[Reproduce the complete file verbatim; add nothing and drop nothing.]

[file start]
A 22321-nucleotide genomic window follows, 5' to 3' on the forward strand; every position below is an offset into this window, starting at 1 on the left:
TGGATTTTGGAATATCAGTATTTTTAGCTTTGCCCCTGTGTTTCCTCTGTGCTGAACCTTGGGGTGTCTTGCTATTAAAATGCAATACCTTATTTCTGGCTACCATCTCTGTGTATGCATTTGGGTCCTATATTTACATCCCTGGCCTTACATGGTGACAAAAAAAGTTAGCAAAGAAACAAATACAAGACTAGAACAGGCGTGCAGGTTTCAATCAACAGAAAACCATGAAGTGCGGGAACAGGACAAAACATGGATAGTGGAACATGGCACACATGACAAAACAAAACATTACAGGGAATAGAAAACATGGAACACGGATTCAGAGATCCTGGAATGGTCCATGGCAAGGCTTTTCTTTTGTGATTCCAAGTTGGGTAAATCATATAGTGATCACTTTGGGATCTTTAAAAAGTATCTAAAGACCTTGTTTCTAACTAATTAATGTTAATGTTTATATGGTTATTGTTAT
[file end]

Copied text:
A 22321-nucleotide genomic window follows, 5' to 3' on the forward strand; every position below is an offset into this window, starting at 1 on the left:
TGGATTTTGGAATATCAGTATTTTTAGCTTTGCCCCTGTGTTTCCTCTGTGCTGAACCTTGGGGTGTCTTGCTATTAAAATGCAATACCTTATTTCTGGCTACCATCTCTGTGTATGCATTTGGGTCCTATATTTACATCCCTGGCCTTACATGGTGACAAAAAAAGTTAGCAAAGAAACAAATACAAGACTAGAACAGGCGTGCAGGTTTCAATCAACAGAAAACCATGAAGTGCGGGAACAGGACAAAACATGGATAGTGGAACATGGCACACATGACAAAACAAAACATTACAGGGAATAGAAAACATGGAACACGGATTCAGAGATCCTGGAATGGTCCATGGCAAGGCTTTTCTTTTGTGATTCCAAGTTGGGTAAATCATATAGTGATCACTTTGGGATCTTTAAAAAGTATCTAAAGACCTTGTTTCTAACTAATTAATGTTAATGTTTATATGGTTATTGTTAT